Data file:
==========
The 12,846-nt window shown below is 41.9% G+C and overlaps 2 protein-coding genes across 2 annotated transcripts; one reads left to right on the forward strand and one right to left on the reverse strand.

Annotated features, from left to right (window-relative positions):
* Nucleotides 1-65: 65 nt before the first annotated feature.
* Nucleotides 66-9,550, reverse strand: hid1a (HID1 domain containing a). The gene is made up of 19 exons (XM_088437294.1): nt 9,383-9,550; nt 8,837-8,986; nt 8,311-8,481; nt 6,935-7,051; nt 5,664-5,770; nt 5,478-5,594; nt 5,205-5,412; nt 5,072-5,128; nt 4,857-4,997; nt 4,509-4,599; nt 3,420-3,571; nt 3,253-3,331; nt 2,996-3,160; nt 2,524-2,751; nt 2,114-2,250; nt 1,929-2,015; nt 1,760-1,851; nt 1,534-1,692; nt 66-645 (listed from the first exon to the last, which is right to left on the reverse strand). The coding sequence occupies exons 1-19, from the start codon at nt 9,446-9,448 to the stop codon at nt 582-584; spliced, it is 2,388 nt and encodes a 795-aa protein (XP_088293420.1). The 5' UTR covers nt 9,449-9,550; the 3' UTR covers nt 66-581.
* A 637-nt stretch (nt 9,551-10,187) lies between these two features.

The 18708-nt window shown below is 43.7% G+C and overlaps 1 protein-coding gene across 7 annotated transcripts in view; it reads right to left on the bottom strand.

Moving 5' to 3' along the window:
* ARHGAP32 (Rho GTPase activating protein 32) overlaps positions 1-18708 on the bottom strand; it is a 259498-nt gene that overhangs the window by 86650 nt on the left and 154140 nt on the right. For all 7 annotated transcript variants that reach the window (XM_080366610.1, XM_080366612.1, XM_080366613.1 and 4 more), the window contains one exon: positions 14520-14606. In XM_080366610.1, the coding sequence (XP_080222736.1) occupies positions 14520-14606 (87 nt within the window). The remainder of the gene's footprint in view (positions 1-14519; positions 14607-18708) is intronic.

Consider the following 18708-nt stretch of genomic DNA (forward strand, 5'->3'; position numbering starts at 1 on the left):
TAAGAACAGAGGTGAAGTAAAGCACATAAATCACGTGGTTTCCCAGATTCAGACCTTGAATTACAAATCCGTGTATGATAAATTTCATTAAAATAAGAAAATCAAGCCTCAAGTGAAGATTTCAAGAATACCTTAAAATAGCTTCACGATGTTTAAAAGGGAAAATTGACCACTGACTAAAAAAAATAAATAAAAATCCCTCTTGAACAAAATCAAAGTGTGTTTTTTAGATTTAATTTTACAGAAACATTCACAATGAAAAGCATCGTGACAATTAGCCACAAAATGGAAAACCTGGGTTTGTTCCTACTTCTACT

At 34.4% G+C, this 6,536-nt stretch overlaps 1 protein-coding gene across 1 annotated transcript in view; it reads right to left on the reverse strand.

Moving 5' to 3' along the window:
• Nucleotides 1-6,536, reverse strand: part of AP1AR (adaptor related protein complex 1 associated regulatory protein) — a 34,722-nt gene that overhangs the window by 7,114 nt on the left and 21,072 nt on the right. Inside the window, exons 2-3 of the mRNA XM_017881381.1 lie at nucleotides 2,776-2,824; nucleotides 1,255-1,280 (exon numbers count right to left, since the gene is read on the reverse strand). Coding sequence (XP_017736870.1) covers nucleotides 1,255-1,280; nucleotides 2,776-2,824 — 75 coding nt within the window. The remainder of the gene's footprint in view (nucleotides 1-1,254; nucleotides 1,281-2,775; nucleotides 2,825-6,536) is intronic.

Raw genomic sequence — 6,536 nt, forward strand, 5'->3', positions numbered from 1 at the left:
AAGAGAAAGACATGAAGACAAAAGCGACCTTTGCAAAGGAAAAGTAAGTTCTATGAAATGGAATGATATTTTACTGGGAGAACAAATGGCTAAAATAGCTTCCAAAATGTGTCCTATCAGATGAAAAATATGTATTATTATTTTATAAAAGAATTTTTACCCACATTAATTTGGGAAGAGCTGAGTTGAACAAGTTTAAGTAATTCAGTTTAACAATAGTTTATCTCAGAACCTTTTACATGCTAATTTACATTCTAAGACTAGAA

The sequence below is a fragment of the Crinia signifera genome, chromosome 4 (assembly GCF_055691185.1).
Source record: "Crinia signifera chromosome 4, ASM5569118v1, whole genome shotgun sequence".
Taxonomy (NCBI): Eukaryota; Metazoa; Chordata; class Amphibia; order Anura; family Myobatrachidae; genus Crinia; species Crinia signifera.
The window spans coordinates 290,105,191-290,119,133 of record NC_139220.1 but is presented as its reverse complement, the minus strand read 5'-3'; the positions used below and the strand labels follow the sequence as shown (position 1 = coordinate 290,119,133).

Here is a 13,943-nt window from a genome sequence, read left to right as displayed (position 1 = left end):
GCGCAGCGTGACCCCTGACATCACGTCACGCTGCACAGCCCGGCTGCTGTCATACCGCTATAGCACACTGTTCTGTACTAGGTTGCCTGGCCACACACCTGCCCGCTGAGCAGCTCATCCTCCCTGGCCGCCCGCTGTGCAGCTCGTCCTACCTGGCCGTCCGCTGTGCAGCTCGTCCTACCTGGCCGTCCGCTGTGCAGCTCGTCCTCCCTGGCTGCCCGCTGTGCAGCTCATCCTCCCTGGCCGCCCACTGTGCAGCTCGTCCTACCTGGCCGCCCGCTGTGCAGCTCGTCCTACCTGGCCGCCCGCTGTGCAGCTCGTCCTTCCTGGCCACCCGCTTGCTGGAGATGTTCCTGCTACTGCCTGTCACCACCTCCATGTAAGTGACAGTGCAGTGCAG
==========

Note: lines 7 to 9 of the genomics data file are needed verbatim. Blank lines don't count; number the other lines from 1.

Moving 5' to 3' along the window:
* ARHGAP32 (Rho GTPase activating protein 32) overlaps positions 1-18708 on the bottom strand; it is a 259498-nt gene that overhangs the window by 86650 nt on the left and 154140 nt on the right. For all 7 annotated transcript variants that reach the window (XM_080366610.1, XM_080366612.1, XM_080366613.1 and 4 more), the window contains one exon: positions 14520-14606. In XM_080366610.1, the coding sequence (XP_080222736.1) occupies positions 14520-14606 (87 nt within the window). The remainder of the gene's footprint in view (positions 1-14519; positions 14607-18708) is intronic.

Consider the following 18708-nt stretch of genomic DNA (forward strand, 5'->3'; position numbering starts at 1 on the left):